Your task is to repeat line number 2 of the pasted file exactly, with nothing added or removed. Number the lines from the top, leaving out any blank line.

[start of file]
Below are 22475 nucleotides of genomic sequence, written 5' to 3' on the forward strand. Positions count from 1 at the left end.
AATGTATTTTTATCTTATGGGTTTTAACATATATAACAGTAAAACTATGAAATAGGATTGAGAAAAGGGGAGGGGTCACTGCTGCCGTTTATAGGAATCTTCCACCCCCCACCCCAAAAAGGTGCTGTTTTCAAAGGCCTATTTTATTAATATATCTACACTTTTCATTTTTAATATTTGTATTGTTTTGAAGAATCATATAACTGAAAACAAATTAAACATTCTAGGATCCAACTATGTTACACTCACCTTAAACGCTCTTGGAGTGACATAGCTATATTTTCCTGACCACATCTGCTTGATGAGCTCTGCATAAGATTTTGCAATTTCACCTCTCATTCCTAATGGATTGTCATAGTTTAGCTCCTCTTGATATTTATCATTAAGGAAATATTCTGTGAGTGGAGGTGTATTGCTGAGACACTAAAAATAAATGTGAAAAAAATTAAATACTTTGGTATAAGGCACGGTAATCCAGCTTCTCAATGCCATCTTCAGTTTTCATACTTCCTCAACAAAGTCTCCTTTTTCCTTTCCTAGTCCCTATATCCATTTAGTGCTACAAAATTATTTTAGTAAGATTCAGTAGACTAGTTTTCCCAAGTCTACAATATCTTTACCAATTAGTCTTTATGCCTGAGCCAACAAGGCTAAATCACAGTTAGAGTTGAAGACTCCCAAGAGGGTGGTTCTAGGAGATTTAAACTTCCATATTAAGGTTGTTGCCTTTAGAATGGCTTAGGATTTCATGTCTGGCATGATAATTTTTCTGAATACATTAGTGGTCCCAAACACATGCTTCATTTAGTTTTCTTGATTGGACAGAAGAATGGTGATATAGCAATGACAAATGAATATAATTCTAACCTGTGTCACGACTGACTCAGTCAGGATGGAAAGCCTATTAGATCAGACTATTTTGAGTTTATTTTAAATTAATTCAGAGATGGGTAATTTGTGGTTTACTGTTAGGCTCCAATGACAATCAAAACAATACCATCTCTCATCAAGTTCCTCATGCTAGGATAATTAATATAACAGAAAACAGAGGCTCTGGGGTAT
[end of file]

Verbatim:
AATGTATTTTTATCTTATGGGTTTTAACATATATAACAGTAAAACTATGAAATAGGATTGAGAAAAGGGGAGGGGTCACTGCTGCCGTTTATAGGAATCTTCCACCCCCCACCCCAAAAAGGTGCTGTTTTCAAAGGCCTATTTTATTAATATATCTACACTTTTCATTTTTAATATTTGTATTGTTTTGAAGAATCATATAACTGAAAACAAATTAAACATTCTAGGATCCAACTATGTTACACTCACCTTAAACGCTCTTGGAGTGACATAGCTATATTTTCCTGACCACATCTGCTTGATGAGCTCTGCATAAGATTTTGCAATTTCACCTCTCATTCCTAATGGATTGTCATAGTTTAGCTCCTCTTGATATTTATCATTAAGGAAATATTCTGTGAGTGGAGGTGTATTGCTGAGACACTAAAAATAAATGTGAAAAAAATTAAATACTTTGGTATAAGGCACGGTAATCCAGCTTCTCAATGCCATCTTCAGTTTTCATACTTCCTCAACAAAGTCTCCTTTTTCCTTTCCTAGTCCCTATATCCATTTAGTGCTACAAAATTATTTTAGTAAGATTCAGTAGACTAGTTTTCCCAAGTCTACAATATCTTTACCAATTAGTCTTTATGCCTGAGCCAACAAGGCTAAATCACAGTTAGAGTTGAAGACTCCCAAGAGGGTGGTTCTAGGAGATTTAAACTTCCATATTAAGGTTGTTGCCTTTAGAATGGCTTAGGATTTCATGTCTGGCATGATAATTTTTCTGAATACATTAGTGGTCCCAAACACATGCTTCATTTAGTTTTCTTGATTGGACAGAAGAATGGTGATATAGCAATGACAAATGAATATAATTCTAACCTGTGTCACGACTGACTCAGTCAGGATGGAAAGCCTATTAGATCAGACTATTTTGAGTTTATTTTAAATTAATTCAGAGATGGGTAATTTGTGGTTTACTGTTAGGCTCCAATGACAATCAAAACAATACCATCTCTCATCAAGTTCCTCATGCTAGGATAATTAATATAACAGAAAACAGAGGCTCTGGGGTAT